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innopac

Safety in the theatre

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A brief discussion of dangers in the theatre for dancers, actors, singers and others.

The Leonard Lopate Show

Wednesday, January 02, 2013

http://www.wnyc.org/...theater-safety/

Chemist and industrial hygienist Monona Rossol talks about theater safety. She's the author of Pick Your Poison: How Our Mad Dash to Chemical Utopia is Making Lab Rats of Us All.

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I read Pick Your Poison. It was a really interesting book.

What surprised me was the overwhelming negativity of the comments below. Some of them were fact-checking, but others were quite nasty, saying she's living in La-La land, etc...

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Workplace safety is an ongoing challenge in all kinds of areas, from construction to manufacturing to the arts. I know performers who have developed allergies to the dyes in makeup and costumes, I know construction workers who have repetitive stress injuries as debilitating as anything a dancer experiences. The nastiest of comments on the Lopate website seemed to be from people who were hoping to sidestep the safeguards that have been developed over time. It's very true that people will sometimes disregard the regulations, or shun the equipment, but they do it at their own risk.

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I listened selectively to this, including a section talking about the dangers of set design for, among other shows, Spiderman on Broadway and Met's Ring Cycle ("the machine"). She comments: "Sets don't have building inspectors."

From my own very limited experience backstage in a large theater, it was the proliferation of large electrical cables, lying across the floor in the most unexpected places, that surprised me the most. Special effects like pyrotechnics, and clearly dangerous stage business like the dancer/angel who had to fly high above the floor, were handled with great care and attention. But those electrical cables were just there, all the time. You had to memorize the locations and make sure to skip over them while scurrying from one part of backstage to another.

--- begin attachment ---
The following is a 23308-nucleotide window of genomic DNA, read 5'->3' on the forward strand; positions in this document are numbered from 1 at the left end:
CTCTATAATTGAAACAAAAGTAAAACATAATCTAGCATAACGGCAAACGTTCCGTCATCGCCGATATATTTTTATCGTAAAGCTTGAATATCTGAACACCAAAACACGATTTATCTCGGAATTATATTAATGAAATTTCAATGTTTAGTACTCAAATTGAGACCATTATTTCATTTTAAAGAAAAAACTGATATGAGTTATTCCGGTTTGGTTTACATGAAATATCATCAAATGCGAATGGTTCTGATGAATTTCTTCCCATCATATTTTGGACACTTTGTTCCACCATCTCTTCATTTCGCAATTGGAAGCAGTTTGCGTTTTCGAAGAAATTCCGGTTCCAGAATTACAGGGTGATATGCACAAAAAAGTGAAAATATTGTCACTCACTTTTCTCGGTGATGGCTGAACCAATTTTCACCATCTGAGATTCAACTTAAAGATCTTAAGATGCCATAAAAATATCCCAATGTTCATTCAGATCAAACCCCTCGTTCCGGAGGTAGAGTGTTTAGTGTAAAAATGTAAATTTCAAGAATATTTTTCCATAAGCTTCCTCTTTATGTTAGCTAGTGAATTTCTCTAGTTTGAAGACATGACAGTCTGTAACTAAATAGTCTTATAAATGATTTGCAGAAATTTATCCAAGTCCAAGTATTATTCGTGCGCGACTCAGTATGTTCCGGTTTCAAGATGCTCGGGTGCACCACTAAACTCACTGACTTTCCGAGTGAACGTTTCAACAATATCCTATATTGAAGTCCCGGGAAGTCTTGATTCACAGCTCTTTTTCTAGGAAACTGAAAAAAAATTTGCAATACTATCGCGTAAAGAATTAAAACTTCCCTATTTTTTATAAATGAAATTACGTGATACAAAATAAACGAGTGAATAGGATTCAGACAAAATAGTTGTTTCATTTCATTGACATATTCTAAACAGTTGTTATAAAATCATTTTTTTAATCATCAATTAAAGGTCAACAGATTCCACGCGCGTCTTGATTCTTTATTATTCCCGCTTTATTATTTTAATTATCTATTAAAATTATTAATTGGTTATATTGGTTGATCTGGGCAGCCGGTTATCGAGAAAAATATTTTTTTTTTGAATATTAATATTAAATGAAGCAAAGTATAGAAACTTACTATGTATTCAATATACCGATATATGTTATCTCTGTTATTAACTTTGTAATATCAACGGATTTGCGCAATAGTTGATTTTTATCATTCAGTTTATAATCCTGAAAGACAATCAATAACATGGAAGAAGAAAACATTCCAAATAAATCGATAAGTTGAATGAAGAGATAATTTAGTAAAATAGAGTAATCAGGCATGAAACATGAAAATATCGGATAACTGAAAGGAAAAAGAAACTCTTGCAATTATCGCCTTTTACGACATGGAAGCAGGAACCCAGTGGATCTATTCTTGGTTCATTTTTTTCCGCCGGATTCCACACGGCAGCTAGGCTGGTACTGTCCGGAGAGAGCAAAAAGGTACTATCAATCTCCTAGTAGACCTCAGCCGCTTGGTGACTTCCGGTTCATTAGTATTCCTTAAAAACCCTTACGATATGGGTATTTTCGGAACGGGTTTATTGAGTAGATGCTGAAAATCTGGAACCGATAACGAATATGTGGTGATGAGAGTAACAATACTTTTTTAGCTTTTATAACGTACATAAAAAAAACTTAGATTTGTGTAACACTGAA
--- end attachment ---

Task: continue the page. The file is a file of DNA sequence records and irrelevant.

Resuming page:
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From my own very limited experience backstage in a large theater, it was the proliferation of large electrical cables, lying across the floor in the most unexpected places, that surprised me the most.

I know you didn't mention this in a lighthearted way, but it does remind me of the scene in Singing in the Rain where the studio head comes into the sound stage, stumbles over a microphone cord and picks it up, complaining that someone could hurt themselves. And proceeds to pull Lina Lamont off of the bench where she was sitting, "wired for sound."

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And the director pulls his hat off and hides his face in it....

It's true, though. I remember being in the wings once and stepping closer to the wall to get out of the way of some performers coming offstage. My foot hit something hot, which turned out to be a wire when I investigated. I got lucky I didn't hurt myself. I know someone else who fell off of a stage into a tuba (and I do mean into a tuba--her leg got stuck in there and broke), and she was a child. I remember in chemistry class there were "posted lab rules" and then "common sense rules" that weren't listed, but it made sense to follow (being careful around broken glass falls into that category). Sometimes, as bart pointed out, the big effects are really closely watched and taken care of, but the little "common sense" rules don't seem to have been looked after...

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The people I feel sorriest for are the parents of Nutcracker children, who are recruited to supervise young performers backstage -- they often don't have any theater experience themselves, and are dealing with a group of charges who are already hyped up, in an unfamiliar environment. Yikes!

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